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ND266: A New Parental Line for Improved Corn Hybrids

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dc.contributor.author Wanner, D.W.
dc.contributor.author Cross, H.Z.
dc.rights North Dakota State University en_US
dc.title ND266: A New Parental Line for Improved Corn Hybrids en_US
dc.type Article en_US
dc.source North Dakota Farm Research: Vol. 48, No. 04, pgs. 22-24 en_US
dc.description At time of this writing, corn (Zea may L( is the most important crop in the USA and is one of the five major crops on Earth. 75 million acres of corn are grown in the US alone and generated $20 billion annually. In 1990, corn was not the dominant crop in North Dakota. Yet, it was planted on more than 1 million acres annually in the state and generated in excess of $100 million annually. In 1981, it was estimated that annual corn yields were increasing about 2.3%. Forty years of corn research, single-cross hybrids produced single-cross hybrids and were deemed more productive than synthetic or open-pollinated varieties. Modern hybrids use higher plant densities to increase productivity. Future genetic improvement in corn hybrids in North Dakota was dependent upon the availability of improved, parental inbred lines for use in corn, hybrid research and production. ND266 was the latest inbred line developed in this eighth generation self-pollinated line, a synthetic developed by North Dakota State University.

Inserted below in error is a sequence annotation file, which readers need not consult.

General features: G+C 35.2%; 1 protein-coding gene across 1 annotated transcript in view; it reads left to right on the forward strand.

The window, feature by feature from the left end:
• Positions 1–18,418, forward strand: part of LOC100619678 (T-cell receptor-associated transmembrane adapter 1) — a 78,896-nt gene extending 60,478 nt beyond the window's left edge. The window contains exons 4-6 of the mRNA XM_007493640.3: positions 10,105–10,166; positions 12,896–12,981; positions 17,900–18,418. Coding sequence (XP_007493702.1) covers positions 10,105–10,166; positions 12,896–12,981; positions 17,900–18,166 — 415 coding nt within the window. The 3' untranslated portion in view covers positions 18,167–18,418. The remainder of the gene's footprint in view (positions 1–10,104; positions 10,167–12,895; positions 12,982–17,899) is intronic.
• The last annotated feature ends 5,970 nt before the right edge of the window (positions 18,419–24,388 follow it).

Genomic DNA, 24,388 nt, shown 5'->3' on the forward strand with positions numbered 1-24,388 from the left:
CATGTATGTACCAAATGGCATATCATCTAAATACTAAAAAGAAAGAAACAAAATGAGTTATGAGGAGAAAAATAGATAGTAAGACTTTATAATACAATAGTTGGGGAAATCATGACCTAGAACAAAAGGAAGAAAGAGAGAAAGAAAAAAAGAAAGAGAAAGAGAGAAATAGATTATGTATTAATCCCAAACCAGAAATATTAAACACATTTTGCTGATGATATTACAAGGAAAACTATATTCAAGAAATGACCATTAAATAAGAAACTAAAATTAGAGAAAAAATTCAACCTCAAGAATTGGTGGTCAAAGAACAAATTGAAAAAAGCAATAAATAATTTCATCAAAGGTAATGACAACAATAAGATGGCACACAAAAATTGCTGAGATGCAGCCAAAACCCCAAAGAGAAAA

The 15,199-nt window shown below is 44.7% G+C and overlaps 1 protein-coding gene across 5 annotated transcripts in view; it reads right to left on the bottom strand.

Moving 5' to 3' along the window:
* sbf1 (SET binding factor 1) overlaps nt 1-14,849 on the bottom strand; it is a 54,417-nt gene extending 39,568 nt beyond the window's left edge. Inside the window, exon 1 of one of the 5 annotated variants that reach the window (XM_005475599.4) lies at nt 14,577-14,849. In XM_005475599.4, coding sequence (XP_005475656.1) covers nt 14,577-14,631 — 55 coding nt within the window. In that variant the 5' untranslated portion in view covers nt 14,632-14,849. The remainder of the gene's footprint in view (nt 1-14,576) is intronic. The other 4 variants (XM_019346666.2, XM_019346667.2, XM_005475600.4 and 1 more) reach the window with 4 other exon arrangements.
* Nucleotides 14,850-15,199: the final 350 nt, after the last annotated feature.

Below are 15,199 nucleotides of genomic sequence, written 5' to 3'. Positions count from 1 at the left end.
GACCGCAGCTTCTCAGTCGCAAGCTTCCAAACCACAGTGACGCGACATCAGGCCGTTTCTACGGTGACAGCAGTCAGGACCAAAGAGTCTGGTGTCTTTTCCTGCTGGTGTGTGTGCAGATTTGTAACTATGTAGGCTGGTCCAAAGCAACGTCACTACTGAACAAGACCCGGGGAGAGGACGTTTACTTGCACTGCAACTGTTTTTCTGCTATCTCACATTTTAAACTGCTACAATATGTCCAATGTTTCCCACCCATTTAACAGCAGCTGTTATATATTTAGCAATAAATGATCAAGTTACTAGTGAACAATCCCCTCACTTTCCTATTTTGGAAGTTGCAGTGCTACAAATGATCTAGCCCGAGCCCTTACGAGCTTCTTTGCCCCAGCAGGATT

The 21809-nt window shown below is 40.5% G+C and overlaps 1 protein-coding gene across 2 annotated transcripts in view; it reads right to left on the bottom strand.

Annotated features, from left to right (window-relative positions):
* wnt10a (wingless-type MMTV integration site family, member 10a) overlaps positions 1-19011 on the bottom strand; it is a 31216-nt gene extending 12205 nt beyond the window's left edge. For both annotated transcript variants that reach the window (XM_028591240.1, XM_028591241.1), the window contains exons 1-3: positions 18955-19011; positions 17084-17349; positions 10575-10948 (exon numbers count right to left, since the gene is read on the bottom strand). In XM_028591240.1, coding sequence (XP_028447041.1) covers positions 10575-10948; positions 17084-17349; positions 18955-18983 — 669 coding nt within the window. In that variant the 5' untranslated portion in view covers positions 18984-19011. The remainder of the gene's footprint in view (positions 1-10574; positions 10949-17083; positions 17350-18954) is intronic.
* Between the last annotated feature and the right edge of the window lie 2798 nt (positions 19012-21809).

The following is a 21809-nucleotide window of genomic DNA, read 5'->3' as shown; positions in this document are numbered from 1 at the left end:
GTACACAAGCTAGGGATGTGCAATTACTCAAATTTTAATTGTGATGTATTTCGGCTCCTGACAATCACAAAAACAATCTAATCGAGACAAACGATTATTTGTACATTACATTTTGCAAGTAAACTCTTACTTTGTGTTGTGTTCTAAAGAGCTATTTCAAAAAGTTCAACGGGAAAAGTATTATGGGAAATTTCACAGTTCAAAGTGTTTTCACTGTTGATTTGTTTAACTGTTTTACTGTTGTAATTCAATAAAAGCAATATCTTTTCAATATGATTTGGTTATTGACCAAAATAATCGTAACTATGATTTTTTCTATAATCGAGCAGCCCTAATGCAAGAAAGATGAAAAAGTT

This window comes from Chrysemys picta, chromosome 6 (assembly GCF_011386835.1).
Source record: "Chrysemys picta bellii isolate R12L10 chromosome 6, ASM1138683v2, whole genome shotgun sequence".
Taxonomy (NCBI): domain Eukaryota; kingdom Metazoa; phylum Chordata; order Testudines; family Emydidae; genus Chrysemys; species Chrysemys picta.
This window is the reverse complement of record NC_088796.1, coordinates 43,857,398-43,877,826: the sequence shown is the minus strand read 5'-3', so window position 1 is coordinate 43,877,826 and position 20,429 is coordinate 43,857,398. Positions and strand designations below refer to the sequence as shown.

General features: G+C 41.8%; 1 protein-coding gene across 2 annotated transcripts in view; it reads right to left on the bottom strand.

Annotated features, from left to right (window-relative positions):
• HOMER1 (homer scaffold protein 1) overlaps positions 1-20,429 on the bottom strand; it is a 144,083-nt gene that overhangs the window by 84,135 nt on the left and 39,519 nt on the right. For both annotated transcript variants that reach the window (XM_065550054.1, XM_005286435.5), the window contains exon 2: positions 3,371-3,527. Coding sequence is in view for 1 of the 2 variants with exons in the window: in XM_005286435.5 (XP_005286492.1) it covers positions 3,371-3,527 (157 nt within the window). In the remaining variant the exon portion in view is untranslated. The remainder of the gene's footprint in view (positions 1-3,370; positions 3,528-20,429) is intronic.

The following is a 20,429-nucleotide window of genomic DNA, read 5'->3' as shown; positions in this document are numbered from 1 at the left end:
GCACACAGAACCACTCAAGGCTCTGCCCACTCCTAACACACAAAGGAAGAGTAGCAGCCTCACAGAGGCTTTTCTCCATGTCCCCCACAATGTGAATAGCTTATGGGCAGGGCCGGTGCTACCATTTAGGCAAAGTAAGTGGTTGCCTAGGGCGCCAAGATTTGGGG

dc.date.accessioned 2010-05-05T21:37:14Z
dc.date.available 2010-05-05T21:37:14Z
dc.date.issued 2010-05-05
dc.identifier.uri http://hdl.handle.net/10365/8997
dc.date 1991 en_US
dc.subject Corn en_US
dc.subject Varieties en_US

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